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Its not the distance, its the time on the bike.

Assuming this is not a solo ride, you'll be riding with other people either in a proper rotating bunch ride, or just on the same road/direction as them. This alone will increase your overall speed by as much as 20%.

If you can be seated on a bike for 6 hours in a day, you can do this ride.

You will need to eat regularly. For me thats "something" every hour, a gel or chocolate or a bar or some sort. Or bananas, some people like them.

Water is also big - One plain water bottle and one with electrolyte mix added. You will be able to top-up water bottle at the filling stations, for 161 km I'd expect 3-5 total stations along the route. Check the map, but plan for one to be missing - its happened to me.

Filling stations are a rest point - you can get off the saddle while doing bottles, drink and eat, and go again. Personally, 5 mins is plenty, but on a really long ride I like a 15 minute at somewhere over 50%.

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    I did it yesterday. "Time on the bike" was completely correct. My legs were fine, but my hands started getting tired and numb around 80 miles. The group riding also made a huge difference, maybe more than 20%. I rode much faster than my normal speed for the first 65 miles and still felt great at that point. I followed your water suggestion and it worked great. Thanks for the tips! – Jake Jul 5 '16 at 14:24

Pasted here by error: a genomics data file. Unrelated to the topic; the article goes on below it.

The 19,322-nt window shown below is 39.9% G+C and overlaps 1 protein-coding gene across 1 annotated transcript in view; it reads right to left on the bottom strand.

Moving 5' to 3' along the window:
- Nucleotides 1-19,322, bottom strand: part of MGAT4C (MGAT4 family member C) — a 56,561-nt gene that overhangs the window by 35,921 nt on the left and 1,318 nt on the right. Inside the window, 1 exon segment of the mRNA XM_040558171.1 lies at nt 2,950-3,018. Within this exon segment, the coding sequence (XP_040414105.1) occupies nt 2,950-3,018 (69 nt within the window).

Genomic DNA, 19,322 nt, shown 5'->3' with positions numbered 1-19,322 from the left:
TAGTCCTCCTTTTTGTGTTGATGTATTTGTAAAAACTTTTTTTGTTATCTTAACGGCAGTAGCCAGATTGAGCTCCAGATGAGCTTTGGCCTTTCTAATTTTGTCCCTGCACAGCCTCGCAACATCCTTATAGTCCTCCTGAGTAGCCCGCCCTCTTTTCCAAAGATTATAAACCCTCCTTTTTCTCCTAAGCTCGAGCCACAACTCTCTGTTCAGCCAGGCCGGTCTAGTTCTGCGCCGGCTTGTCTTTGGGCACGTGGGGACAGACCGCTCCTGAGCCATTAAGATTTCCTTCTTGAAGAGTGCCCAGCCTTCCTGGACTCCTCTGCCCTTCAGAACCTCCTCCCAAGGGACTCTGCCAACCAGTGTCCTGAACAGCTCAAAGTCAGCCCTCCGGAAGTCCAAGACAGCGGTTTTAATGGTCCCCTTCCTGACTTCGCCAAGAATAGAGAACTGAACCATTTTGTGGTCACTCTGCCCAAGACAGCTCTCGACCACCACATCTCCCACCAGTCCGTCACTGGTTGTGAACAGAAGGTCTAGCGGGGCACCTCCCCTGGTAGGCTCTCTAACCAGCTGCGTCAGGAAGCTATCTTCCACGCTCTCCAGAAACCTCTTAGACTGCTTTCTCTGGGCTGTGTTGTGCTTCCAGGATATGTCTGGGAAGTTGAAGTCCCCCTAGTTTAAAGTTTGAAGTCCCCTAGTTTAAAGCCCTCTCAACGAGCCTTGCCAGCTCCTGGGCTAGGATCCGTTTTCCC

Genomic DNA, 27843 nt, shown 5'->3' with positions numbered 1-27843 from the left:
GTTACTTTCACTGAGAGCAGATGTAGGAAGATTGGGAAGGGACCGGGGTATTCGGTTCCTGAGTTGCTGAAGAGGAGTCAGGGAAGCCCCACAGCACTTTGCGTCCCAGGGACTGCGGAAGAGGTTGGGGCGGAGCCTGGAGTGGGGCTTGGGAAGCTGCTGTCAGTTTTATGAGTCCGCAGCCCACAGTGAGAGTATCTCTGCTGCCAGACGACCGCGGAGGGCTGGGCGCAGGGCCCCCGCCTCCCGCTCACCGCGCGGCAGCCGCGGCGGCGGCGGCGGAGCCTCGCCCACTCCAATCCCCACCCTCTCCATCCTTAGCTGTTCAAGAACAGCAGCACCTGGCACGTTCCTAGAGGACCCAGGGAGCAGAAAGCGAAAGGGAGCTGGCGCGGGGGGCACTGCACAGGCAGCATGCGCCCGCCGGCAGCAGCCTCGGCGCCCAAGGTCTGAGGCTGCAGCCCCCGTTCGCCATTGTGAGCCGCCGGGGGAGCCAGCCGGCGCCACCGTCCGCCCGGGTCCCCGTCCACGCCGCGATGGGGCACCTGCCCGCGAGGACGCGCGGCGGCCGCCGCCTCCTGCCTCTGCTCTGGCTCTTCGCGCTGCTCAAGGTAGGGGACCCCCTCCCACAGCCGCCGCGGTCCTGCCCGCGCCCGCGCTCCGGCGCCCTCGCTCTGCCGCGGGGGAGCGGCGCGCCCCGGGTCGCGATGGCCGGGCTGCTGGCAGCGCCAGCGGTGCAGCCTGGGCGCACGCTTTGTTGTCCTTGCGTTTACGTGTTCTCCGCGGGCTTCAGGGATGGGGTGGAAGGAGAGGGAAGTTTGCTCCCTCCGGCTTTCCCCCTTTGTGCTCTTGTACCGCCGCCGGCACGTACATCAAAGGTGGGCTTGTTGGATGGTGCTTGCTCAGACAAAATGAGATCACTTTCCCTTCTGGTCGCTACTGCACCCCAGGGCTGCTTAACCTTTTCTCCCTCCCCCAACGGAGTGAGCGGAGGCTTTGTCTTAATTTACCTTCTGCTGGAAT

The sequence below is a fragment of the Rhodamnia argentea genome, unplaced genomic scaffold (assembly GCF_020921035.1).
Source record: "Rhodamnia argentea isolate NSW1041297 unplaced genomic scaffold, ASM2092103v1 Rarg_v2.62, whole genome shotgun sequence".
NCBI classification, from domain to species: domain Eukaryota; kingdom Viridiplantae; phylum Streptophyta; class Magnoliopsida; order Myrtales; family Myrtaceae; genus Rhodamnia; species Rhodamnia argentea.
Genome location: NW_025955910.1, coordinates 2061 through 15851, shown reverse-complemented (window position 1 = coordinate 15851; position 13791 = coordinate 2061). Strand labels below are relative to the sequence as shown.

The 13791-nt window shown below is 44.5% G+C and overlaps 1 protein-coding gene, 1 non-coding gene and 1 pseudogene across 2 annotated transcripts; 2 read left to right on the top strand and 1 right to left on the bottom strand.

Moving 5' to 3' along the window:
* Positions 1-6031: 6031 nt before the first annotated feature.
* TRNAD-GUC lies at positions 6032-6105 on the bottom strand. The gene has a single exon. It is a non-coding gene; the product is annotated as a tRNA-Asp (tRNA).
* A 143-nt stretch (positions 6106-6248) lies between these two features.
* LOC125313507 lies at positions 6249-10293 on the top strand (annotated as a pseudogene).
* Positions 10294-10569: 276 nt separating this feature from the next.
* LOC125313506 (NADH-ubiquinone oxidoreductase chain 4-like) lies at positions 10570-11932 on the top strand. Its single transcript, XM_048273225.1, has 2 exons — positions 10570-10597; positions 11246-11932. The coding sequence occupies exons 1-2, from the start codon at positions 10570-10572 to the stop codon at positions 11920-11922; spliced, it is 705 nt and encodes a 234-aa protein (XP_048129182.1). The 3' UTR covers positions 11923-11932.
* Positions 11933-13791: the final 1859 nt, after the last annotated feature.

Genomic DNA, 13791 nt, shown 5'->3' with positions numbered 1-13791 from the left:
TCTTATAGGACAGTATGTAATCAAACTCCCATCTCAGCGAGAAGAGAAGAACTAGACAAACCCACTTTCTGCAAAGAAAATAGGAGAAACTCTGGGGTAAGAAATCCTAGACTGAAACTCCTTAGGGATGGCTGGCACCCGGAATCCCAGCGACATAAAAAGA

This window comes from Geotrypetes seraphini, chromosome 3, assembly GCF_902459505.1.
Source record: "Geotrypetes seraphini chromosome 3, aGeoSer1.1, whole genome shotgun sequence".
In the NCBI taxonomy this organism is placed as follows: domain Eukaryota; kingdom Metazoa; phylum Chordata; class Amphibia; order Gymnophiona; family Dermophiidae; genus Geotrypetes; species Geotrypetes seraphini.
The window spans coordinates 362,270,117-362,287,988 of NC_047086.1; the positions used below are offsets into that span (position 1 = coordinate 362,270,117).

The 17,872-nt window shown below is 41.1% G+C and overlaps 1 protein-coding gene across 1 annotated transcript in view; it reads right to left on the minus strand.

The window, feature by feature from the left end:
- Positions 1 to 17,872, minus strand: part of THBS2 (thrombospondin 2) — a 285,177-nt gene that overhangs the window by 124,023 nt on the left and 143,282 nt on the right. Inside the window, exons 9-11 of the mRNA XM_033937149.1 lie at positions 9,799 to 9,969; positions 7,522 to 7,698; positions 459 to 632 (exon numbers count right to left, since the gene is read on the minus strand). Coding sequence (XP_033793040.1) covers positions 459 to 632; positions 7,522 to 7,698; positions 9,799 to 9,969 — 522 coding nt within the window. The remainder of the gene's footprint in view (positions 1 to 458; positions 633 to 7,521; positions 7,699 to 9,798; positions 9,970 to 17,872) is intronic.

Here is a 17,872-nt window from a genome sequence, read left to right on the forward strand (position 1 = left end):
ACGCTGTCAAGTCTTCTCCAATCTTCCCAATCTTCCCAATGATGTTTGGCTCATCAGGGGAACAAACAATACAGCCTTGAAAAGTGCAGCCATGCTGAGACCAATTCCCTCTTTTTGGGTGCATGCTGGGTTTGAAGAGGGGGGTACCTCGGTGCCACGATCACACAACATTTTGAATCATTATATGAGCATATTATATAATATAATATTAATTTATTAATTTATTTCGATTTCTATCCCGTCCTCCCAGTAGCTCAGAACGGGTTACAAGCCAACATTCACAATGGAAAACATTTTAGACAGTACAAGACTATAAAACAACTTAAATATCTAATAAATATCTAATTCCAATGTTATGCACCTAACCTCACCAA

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NO, you're not ready.

I'm usually very encouraging for people to go for challenges, for example Training involved to ride 175 miles (281 km) in a day

But your situation is more like 1/3 Century or Metric Century?

Often, if you have to ask, the answer in no.

You can think about it like this: for a given fitness level, each time you ride 50% further than your normal distance, it's about twice as hard. The century ride is three to four times as hard as your current rides.